Sequence A76220 of OEIS enumerates (up to $n=25$) the number $a_n$ of permutations $\sigma$ of $\lbrace 1,\ldots,n\rbrace$ such that $\sigma(i)$ and $\sigma(i+1)$ are coprime for $i=1,\ldots,n-1$.
All these numbers are obviously even for $n>1$.
All these numbers are divisible by $3$ for $n\geq 3$.
All these numbers are divisible by $9$ for $n\geq 5$.
All these numbers are divisible by $5$ for $n\geq 17$.
Such a number $a_n$ is divisible by $k!$ if there are $k-1$ primes larger than $n/2$ and smaller than $n$ (the images of $1$ and of these primes in any permutation contributing to $a_n$ can be arbitrarily permuted).
The above examples suggest however better divisibility properties, suggesting the following problem:
Given an integer $n$, what is the maximal number $k=k(n)\leq n$ such that for every permutation $\sigma$ of $\lbrace 1,\ldots,n\rbrace$ there exists a set $\lbrace a_1,\ldots,a_k\rbrace$ of $k$ elements in $\lbrace 1,\ldots,n\rbrace$ with $\sigma(a_i)$ coprime to $\sigma(a_j\pm 1)$ for all $i$ and $j$ (with $a_j-1$ or $a_j+1$ outside $\lbrace 1,\ldots,n\rbrace$ dropped)?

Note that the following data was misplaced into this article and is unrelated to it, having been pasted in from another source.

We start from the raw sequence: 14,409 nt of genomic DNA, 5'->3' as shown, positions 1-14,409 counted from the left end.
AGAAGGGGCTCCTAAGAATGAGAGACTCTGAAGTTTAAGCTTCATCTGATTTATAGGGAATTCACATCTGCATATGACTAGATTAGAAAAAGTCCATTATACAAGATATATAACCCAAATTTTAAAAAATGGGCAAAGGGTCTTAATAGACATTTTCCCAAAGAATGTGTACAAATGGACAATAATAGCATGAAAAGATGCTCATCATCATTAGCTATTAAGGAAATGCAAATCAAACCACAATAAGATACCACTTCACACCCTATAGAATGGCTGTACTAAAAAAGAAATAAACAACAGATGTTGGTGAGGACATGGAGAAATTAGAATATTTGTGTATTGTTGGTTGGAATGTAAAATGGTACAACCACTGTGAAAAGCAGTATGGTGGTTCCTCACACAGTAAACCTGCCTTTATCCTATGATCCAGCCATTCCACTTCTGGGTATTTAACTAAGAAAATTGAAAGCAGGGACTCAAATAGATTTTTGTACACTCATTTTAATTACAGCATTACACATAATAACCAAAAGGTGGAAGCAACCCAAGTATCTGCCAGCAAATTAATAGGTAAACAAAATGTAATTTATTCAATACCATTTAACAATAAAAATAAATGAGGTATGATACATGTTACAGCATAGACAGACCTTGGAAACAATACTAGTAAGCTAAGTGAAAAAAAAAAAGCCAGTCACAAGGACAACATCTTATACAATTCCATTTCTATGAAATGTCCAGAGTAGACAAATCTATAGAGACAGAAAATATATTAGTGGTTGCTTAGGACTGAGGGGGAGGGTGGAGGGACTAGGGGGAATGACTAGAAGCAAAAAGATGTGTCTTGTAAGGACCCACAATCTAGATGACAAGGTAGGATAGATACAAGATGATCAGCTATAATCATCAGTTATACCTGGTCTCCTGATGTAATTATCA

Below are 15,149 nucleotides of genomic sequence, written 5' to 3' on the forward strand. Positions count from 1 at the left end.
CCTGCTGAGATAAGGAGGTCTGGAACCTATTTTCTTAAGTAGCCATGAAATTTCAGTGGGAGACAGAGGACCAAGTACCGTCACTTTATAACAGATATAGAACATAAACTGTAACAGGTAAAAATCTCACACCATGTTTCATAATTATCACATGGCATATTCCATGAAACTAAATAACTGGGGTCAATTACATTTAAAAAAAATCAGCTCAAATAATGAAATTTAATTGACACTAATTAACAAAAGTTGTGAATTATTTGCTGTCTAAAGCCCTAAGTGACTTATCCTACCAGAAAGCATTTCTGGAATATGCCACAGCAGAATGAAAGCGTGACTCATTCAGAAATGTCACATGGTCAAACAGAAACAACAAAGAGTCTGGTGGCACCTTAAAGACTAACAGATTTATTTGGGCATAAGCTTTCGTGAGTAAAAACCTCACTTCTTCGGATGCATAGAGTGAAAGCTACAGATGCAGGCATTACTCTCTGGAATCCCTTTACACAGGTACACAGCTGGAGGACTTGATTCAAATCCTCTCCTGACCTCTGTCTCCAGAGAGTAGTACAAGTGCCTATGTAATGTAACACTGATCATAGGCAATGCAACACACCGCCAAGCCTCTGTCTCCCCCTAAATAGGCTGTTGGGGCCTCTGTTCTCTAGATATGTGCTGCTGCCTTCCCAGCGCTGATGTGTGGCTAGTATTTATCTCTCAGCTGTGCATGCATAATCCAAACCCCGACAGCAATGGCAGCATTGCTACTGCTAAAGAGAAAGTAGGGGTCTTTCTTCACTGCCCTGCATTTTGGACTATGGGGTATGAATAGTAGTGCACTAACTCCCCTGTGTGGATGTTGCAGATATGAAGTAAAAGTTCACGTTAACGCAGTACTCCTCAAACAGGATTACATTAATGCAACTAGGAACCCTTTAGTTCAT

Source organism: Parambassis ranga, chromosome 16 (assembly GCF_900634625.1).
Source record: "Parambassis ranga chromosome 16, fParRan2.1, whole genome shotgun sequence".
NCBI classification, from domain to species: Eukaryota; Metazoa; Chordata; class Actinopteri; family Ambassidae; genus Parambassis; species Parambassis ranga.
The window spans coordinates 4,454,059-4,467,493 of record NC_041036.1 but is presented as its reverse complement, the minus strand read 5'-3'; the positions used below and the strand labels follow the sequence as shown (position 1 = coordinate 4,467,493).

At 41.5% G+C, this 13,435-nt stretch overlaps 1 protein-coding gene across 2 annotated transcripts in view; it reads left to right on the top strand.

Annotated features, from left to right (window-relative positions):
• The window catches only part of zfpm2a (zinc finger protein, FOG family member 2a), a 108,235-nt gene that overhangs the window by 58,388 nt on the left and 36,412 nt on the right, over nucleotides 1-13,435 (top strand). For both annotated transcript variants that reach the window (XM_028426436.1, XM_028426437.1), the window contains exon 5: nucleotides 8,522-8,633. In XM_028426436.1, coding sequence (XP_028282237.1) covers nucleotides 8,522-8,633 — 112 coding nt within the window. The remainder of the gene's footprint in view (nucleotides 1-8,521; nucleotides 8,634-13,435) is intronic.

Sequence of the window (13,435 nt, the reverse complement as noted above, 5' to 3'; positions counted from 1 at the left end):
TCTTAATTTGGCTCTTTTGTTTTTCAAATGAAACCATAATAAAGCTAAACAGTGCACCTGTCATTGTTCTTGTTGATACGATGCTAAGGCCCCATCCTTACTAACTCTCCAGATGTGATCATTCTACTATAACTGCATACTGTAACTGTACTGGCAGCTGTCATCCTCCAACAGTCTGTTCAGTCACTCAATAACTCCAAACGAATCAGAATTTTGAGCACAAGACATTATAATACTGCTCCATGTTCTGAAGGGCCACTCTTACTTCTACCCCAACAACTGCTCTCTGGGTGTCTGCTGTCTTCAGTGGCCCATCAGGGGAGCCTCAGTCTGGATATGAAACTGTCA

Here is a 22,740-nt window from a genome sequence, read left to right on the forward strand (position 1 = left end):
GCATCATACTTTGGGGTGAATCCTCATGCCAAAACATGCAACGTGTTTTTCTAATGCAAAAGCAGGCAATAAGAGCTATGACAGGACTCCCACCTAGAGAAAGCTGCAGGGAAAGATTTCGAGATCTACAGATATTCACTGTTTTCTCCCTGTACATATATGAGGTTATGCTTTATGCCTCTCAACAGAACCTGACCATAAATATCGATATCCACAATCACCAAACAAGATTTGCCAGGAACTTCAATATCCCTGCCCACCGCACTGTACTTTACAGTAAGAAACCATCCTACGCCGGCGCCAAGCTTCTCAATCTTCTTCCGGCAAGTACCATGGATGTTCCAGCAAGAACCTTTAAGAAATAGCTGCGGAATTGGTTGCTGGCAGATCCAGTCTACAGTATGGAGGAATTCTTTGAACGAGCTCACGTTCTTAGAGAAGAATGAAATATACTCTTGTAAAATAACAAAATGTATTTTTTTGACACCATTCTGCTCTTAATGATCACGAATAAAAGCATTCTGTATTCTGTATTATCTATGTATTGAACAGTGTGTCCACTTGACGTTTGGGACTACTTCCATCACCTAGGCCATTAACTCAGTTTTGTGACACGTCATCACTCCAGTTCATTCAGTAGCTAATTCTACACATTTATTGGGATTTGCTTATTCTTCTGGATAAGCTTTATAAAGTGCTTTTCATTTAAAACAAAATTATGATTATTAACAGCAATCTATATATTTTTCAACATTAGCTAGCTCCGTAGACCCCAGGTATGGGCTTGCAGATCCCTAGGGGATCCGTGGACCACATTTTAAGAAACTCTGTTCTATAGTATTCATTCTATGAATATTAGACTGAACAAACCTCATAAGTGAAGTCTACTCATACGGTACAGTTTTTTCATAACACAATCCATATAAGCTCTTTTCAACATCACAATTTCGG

Can one say something meaningful on the asymptotics of $k(n)$ (e.g., has it sublinear growth)?
Observation: We can of course assume that $a_1,\ldots,a_k$ contains the preimage of $1$ and of all primes larger than $n/2$ in $\lbrace 1,\ldots,n\rbrace$.